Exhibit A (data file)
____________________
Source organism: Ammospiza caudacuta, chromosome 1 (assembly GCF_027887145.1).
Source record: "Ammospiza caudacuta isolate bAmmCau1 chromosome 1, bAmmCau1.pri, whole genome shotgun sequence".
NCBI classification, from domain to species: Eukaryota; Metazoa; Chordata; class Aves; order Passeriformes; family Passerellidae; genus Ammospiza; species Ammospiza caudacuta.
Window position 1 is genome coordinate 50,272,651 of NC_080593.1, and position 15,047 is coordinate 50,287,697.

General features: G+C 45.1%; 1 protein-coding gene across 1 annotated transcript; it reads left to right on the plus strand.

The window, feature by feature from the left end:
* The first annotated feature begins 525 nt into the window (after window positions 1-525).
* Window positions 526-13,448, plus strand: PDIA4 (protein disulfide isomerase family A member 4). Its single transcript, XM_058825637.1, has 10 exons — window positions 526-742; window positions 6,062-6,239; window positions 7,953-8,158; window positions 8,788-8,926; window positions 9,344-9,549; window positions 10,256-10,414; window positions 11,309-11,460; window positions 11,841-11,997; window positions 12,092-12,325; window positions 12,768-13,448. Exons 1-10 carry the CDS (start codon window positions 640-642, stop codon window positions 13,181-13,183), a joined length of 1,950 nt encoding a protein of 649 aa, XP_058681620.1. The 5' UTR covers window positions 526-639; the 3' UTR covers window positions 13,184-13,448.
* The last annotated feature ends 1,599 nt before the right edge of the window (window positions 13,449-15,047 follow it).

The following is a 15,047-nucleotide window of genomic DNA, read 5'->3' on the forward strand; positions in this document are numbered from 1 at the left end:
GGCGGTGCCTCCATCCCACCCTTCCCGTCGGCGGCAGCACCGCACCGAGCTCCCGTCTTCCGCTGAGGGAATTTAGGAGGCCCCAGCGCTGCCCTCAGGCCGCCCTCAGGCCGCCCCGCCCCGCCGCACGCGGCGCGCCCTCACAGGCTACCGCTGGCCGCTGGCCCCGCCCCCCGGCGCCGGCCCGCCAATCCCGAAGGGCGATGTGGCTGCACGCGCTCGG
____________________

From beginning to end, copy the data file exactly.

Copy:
Source organism: Ammospiza caudacuta, chromosome 1 (assembly GCF_027887145.1).
Source record: "Ammospiza caudacuta isolate bAmmCau1 chromosome 1, bAmmCau1.pri, whole genome shotgun sequence".
NCBI classification, from domain to species: Eukaryota; Metazoa; Chordata; class Aves; order Passeriformes; family Passerellidae; genus Ammospiza; species Ammospiza caudacuta.
Window position 1 is genome coordinate 50,272,651 of NC_080593.1, and position 15,047 is coordinate 50,287,697.

General features: G+C 45.1%; 1 protein-coding gene across 1 annotated transcript; it reads left to right on the plus strand.

The window, feature by feature from the left end:
* The first annotated feature begins 525 nt into the window (after window positions 1-525).
* Window positions 526-13,448, plus strand: PDIA4 (protein disulfide isomerase family A member 4). Its single transcript, XM_058825637.1, has 10 exons — window positions 526-742; window positions 6,062-6,239; window positions 7,953-8,158; window positions 8,788-8,926; window positions 9,344-9,549; window positions 10,256-10,414; window positions 11,309-11,460; window positions 11,841-11,997; window positions 12,092-12,325; window positions 12,768-13,448. Exons 1-10 carry the CDS (start codon window positions 640-642, stop codon window positions 13,181-13,183), a joined length of 1,950 nt encoding a protein of 649 aa, XP_058681620.1. The 5' UTR covers window positions 526-639; the 3' UTR covers window positions 13,184-13,448.
* The last annotated feature ends 1,599 nt before the right edge of the window (window positions 13,449-15,047 follow it).

The following is a 15,047-nucleotide window of genomic DNA, read 5'->3' on the forward strand; positions in this document are numbered from 1 at the left end:
GGCGGTGCCTCCATCCCACCCTTCCCGTCGGCGGCAGCACCGCACCGAGCTCCCGTCTTCCGCTGAGGGAATTTAGGAGGCCCCAGCGCTGCCCTCAGGCCGCCCTCAGGCCGCCCCGCCCCGCCGCACGCGGCGCGCCCTCACAGGCTACCGCTGGCCGCTGGCCCCGCCCCCCGGCGCCGGCCCGCCAATCCCGAAGGGCGATGTGGCTGCACGCGCTCGG